FederalDollars.com is proudly brought to you by Anser Advisory

When it comes to your Federal Dollars

Our mission is to: share information improve practices minimize waste maximize reach stretch impact

federaldollars.com logo_Chris.rev2

The 2021 Infrastructure Investment and Jobs Act: A Technical Analysis


On Friday, November 12th, Congress passed a $1.2 trillion dollar infrastructure package approving a signature part of President Joe Biden’s economic agenda. The following Monday, President Biden signed the 2021 Infrastructure and Jobs Act into law. Biden remarked, “This law is a blue-collar blueprint to rebuild America. It leaves no one behind and marks an inflection point that we face as a nation” . The bill marks a dramatic increase in infrastructure spending through a broad spectrum of programs. It will deliver $550 billion of new federal infrastructure investments over five years, affecting everything from bridges and roads to the nation’s broadband, water, and energy systems. 

Broadly speaking the Act seeks to:

1. Modernize Transportation Systems 

2. Make Investments in Climate, Environmental and Water Infrastructure.

3. Ensure access to High-Speed, Affordable, and Reliable Internet  


Of the $550 billion total, the largest allocation category of $110 billion is set aside for roads and bridges at just over 20 percent of the total. Railroad improvements will receive $66 billion, about 12 percent of total funding which marks a substantial investment in rail compared to previous years. Broadband and Energy Infrastructure projects are set to each receive $65 billion, just under 12 percent of the total investment. Water Infrastructure projects have been allocated $55 billion, just over 10 percent of total funding. Additionally, $50 billion (Nine percent of the total) will go to projects aimed at resilience including $8 billion for wildfires, $3.5 billion for flooding, $3.5 billion for weatherization, and $2 billion for cyber security. The remaining categories of funding include, public transit ($39 billion), Airports ($25 billion), Environment ($21 billion), Ports and Waterways ($17 billion), Road Safety ($11 billion), Potable water ($8 billion), EV charging stations ($7.5 billion), and Electric School busses ($7.5 billion).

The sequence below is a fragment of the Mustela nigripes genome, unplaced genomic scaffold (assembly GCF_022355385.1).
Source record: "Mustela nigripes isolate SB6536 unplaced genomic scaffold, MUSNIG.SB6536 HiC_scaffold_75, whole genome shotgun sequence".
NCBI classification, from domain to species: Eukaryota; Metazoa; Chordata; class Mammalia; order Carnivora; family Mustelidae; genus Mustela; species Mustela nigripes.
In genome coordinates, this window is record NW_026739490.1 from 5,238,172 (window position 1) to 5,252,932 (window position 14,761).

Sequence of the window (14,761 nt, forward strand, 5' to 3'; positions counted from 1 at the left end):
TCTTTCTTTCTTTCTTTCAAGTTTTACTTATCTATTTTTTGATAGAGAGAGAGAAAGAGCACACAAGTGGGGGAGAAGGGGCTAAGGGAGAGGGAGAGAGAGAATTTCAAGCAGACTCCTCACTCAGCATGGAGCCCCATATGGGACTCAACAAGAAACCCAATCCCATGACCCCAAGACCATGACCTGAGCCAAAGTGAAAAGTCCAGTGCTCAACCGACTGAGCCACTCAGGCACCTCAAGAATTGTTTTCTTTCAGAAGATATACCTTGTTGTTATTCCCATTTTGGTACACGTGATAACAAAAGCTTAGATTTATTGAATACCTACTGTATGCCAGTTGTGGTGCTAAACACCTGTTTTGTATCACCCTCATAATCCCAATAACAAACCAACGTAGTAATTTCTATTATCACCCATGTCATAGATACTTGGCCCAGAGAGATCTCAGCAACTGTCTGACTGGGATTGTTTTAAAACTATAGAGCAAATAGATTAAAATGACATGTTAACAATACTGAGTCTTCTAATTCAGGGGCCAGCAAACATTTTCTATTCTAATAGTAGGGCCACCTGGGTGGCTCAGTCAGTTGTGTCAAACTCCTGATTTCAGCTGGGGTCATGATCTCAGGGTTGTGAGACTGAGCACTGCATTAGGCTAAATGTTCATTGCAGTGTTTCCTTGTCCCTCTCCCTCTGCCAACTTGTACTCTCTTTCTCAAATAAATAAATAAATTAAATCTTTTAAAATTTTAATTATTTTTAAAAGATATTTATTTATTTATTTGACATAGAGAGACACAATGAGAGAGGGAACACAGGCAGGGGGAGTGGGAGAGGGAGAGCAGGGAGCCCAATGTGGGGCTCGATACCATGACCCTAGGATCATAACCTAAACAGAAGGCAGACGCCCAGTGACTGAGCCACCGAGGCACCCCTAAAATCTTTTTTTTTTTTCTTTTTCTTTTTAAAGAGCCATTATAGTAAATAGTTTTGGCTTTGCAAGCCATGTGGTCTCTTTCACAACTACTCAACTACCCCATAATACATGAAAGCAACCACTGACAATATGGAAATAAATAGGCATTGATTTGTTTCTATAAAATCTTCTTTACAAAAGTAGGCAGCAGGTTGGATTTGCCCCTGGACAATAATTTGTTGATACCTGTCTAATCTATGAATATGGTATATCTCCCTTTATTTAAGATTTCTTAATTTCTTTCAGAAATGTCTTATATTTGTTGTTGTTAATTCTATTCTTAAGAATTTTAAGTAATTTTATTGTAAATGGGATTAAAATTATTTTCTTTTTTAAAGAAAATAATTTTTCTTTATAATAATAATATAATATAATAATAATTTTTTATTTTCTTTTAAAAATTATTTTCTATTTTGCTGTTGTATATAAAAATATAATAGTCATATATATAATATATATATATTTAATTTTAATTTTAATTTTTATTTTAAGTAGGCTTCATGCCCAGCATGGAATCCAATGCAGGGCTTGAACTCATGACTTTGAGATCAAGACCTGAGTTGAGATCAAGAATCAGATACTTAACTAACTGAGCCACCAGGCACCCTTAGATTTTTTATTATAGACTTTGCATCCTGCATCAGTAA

The investments are supported through over $200 billion in unused COVID-19 funds in addition to a variety of new revenue mechanisms including delayed Medicare part D references, cryptocurrency reporting, spectrum auctions, and fees on Government Sponsored Enterprises, among others [i]. The spending plan represents a substantial increase in infrastructure funding compared to previous years and the Congressional Budget Office has estimated that the infrastructure portion of President Biden’s “Build Back Better” agenda to be self-sustaining with little impact on the federal deficit.

Infrastructure spending creates numerous positive externalities in addition to the stimulation of jobs and wages. Increased infrastructure investment leads to increased productivity, or the amount of output generated in an average hour of work in the economy. Firms that have no connection to the provision of infrastructure still stand to benefit from faster internet, more safe and efficient transport, shorter commuting times for workers, and other logistics made more efficient through upgraded infrastructure. Economists estimate that the output multiplier for infrastructure investments to be much greater than other forms of fiscal intervention with a longstanding impact in addition to immediate benefits. These investments stand to make the United States, safer, stronger, productive, and more resilient to the impacts of climate change and economic uncertainty. 

The 2021 Infrastructure Investment and Jobs Act, which was enacted in response to the COVID-19 crisis, also serves as a tool for macroeconomic stability. A substantial investment not only creates jobs and useful projects right away, but it can also help stabilize markets following a wide-scale crisis like the COVID-19 pandemic. In this case, the federal government can boost aggregate demand during a downturn to subsidize reduced private demand and help stabilize the economy in line with Keynesian Economic theories. In this way, a substantial investment in infrastructure projects will help avoid a recession, provide utility to the public, and increase productivity for years to come.